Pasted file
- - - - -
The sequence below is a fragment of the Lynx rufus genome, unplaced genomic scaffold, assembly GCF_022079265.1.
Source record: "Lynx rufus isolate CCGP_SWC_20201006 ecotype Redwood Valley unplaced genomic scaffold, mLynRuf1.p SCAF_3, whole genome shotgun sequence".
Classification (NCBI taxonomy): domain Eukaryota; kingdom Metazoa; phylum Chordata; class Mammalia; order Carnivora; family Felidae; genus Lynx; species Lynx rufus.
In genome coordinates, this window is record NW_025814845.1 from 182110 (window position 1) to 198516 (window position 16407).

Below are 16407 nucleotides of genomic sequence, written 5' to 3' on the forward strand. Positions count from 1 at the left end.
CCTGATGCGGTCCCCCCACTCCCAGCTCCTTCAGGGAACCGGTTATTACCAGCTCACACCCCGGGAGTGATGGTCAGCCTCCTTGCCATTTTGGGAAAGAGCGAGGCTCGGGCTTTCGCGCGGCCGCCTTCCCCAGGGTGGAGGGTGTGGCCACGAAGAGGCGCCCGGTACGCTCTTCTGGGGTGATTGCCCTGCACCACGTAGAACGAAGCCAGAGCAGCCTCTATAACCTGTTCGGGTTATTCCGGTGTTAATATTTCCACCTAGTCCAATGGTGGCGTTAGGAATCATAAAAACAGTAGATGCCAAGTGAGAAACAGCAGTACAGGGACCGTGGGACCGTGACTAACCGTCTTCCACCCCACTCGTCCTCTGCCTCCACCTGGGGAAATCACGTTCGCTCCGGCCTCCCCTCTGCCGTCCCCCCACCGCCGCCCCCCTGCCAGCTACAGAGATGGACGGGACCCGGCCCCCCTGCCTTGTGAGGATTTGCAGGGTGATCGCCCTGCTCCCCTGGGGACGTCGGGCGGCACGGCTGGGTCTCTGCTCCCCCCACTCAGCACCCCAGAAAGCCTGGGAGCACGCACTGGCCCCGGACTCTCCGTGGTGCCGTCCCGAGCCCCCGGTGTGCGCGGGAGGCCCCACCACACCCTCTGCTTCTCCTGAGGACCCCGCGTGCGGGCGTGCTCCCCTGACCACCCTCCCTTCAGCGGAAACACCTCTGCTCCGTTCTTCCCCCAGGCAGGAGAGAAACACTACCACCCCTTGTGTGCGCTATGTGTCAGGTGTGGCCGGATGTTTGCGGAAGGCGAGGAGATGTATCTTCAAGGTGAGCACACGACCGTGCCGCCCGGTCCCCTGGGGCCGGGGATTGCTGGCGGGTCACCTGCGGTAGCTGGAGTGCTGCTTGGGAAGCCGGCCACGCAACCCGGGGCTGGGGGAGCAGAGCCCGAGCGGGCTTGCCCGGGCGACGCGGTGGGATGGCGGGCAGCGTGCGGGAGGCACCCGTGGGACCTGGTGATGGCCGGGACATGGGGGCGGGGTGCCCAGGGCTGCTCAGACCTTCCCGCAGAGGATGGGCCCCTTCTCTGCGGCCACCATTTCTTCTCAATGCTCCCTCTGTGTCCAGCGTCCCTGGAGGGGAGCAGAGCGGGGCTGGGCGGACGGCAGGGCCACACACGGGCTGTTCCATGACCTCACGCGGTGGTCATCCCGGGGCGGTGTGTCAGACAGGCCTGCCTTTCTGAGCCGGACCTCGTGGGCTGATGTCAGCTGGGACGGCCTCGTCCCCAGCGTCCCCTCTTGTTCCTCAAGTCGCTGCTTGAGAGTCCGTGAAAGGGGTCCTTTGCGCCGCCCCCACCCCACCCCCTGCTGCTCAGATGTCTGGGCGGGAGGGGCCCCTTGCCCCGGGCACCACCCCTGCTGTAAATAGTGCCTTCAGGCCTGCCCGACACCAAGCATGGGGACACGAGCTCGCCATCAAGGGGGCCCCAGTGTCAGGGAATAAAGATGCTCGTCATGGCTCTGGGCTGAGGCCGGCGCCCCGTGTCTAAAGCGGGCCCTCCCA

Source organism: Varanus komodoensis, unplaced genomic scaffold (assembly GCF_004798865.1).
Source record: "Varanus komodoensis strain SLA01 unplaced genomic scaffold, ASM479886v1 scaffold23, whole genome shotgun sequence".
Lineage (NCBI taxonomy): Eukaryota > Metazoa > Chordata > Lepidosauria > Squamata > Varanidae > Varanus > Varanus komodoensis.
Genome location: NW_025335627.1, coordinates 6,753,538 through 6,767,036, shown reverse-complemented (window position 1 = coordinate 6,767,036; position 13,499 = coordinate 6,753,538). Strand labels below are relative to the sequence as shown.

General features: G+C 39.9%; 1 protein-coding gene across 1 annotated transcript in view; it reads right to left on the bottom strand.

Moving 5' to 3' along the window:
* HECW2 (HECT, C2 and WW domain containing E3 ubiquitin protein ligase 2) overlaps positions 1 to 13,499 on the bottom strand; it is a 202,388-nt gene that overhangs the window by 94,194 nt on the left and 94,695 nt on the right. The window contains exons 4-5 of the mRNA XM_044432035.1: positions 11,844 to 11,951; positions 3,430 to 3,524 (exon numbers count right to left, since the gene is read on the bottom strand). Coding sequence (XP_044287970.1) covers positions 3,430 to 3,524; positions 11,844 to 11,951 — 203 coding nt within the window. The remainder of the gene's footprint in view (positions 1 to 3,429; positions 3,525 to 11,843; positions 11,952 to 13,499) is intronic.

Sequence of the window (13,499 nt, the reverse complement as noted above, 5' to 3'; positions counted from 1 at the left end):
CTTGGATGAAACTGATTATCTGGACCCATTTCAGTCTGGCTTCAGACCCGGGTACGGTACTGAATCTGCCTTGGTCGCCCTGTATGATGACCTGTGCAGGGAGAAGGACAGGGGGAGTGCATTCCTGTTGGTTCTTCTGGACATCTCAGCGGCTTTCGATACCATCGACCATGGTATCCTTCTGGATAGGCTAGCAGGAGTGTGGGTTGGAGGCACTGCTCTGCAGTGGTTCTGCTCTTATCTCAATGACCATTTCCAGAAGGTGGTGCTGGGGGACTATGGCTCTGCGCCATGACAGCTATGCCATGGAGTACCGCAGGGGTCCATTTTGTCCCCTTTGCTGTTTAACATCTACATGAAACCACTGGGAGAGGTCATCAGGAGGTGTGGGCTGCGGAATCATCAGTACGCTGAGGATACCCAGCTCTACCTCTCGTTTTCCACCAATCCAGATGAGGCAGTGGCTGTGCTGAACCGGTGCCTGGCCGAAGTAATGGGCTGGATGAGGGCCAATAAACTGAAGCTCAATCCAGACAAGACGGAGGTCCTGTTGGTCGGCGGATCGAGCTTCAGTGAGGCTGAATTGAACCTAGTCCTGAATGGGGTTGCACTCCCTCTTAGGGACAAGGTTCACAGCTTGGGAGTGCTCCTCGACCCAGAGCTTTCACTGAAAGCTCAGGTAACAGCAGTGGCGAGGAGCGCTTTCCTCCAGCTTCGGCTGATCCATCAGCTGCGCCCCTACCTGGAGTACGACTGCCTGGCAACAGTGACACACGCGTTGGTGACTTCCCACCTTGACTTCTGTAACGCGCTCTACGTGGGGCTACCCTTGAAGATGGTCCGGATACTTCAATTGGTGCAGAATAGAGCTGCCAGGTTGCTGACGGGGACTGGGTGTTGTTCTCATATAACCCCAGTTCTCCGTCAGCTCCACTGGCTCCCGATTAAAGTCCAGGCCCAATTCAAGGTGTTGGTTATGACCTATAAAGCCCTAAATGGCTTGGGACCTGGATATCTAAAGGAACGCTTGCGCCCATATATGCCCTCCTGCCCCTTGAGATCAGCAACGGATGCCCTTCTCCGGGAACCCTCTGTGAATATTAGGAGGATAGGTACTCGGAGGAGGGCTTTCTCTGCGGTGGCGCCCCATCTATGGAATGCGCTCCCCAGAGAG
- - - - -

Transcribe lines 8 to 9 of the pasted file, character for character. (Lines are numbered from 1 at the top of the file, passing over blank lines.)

Source record: "Varanus komodoensis strain SLA01 unplaced genomic scaffold, ASM479886v1 scaffold23, whole genome shotgun sequence".
Lineage (NCBI taxonomy): Eukaryota > Metazoa > Chordata > Lepidosauria > Squamata > Varanidae > Varanus > Varanus komodoensis.